To accomplish this, Duplex classifies whether or not the user’s utterance is associated with a high or a low latency expectation. If the speaker expects a prompt reply, it is usually due to the reduced complexity of that stage of the conversation. In cases where swift replies are expected, Duplex uses a deep neural network (DNN); in more complex cases, it makes use of a recurrent neural network (RNN) which is more expensive, but better at modeling language. RNNs have gained a lot of attention in the past few years, especially when applied to natural language processing. We will shed some light on the way DNNs and RNNs work and how they fit in the core of Google Duplex.
DNNs versus RNNs
DNNs are the kind of neural network with which many people are most familiar. They involve an input layer, a hidden layer (the matrix of weights which is trained against data), and an output layer capable of producing what can be interpreted as a prediction or a classification.
Figure 1. Deep neural network (DNN):
DNNs are good at one-shot prediction—if a single observation is all it takes to produce suitable output, a DNN is a good job for the task. However, oftentimes, data comes in sequences (e.g. time series). In both written and spoken word, language arrives in an ordered sequence. It’s for this reason that RNNs have seen so much popularity in natural language research in the past decade. Since it is very important to remember the context when conducting a longer human-like conversation, RNNs became one of the obvious, go-to choices to do the job.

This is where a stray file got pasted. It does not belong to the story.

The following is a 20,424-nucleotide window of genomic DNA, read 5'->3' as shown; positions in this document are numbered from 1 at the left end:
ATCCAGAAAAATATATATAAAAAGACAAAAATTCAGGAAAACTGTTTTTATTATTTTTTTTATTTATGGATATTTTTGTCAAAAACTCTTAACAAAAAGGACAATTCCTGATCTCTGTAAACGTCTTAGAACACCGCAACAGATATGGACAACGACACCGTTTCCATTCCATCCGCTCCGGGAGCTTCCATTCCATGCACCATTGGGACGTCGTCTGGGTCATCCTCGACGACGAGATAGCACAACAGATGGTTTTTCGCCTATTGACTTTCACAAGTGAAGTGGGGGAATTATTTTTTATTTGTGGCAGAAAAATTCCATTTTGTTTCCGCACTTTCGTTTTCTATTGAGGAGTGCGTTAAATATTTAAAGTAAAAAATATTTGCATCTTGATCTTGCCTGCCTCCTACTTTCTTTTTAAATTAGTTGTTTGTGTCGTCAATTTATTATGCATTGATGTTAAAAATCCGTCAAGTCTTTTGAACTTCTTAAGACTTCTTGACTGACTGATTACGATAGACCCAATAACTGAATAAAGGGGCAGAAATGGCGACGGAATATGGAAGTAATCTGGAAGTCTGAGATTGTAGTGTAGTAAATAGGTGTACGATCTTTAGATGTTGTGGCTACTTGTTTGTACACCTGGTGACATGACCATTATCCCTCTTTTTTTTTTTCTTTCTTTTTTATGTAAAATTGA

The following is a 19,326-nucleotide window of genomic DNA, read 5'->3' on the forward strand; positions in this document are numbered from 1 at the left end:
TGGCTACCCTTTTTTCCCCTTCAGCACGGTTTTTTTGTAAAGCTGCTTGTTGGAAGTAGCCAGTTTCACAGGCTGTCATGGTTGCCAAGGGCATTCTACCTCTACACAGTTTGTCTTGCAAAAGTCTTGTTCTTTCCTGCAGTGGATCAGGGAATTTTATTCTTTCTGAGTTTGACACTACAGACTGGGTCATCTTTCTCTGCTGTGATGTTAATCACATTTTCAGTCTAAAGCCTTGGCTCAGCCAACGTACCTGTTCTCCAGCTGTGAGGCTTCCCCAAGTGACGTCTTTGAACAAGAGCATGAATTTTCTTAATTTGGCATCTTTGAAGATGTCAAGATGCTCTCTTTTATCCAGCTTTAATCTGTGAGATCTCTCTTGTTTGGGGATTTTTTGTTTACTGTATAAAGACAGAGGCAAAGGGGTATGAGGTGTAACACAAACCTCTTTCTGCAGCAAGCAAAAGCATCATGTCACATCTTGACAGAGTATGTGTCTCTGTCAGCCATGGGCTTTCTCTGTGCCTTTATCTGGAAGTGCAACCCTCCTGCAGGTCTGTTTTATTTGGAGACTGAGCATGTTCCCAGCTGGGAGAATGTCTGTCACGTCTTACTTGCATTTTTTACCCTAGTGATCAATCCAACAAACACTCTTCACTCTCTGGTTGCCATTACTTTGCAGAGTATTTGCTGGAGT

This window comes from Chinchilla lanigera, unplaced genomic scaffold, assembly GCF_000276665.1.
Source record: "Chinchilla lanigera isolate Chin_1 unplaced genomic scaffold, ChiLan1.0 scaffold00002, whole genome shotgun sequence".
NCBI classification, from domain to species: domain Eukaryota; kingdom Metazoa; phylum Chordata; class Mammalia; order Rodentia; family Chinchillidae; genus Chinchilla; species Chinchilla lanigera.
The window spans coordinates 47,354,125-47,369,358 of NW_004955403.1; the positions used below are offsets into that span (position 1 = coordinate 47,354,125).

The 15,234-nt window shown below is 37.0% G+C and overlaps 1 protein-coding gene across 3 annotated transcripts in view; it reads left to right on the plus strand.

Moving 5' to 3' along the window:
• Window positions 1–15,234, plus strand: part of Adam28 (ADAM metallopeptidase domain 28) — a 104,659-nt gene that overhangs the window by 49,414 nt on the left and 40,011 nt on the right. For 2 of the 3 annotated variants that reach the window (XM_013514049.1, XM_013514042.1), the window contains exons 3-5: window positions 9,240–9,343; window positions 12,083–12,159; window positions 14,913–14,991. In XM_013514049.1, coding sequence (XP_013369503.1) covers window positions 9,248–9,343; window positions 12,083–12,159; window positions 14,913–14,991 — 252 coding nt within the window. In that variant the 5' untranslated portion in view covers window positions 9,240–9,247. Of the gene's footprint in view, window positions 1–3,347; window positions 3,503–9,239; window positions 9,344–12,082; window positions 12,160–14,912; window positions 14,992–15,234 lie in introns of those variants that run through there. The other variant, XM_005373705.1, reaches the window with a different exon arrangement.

While more expensive than DNNs computationally, they have the added benefit of being able to model the development of a sequence. So while DNNs are often used to map a sequence of features (an observation) to a single output (a prediction), an RNN is suited to the task of mapping sequences to sequences. RNNs are capable of handling multiple types of sequential input, and even if your data has a fixed size, it can still be possible to process it sequentially. This has led to their popularity for tasks such as automated annotation of video and natural language processing, domains whose data are best viewed as time series.
The major difference in an RNN is that the hidden state now has an edge leading to itself. In other words, it not only ingests the current input, it ingests its past hidden state as well. This allows for it to learn sequential patterns.
Figures 2 and 3 below show the RNN architecture in both “rolled up” and “unrolled” forms. Different people find different modes of presentation helpful here. As stated above, RNNs can be viewed as stacking up DNNs through time—hidden states have connections between time steps.
Figure 2. “Rolled up” RNN: Figure 3. “Unrolled” RNN: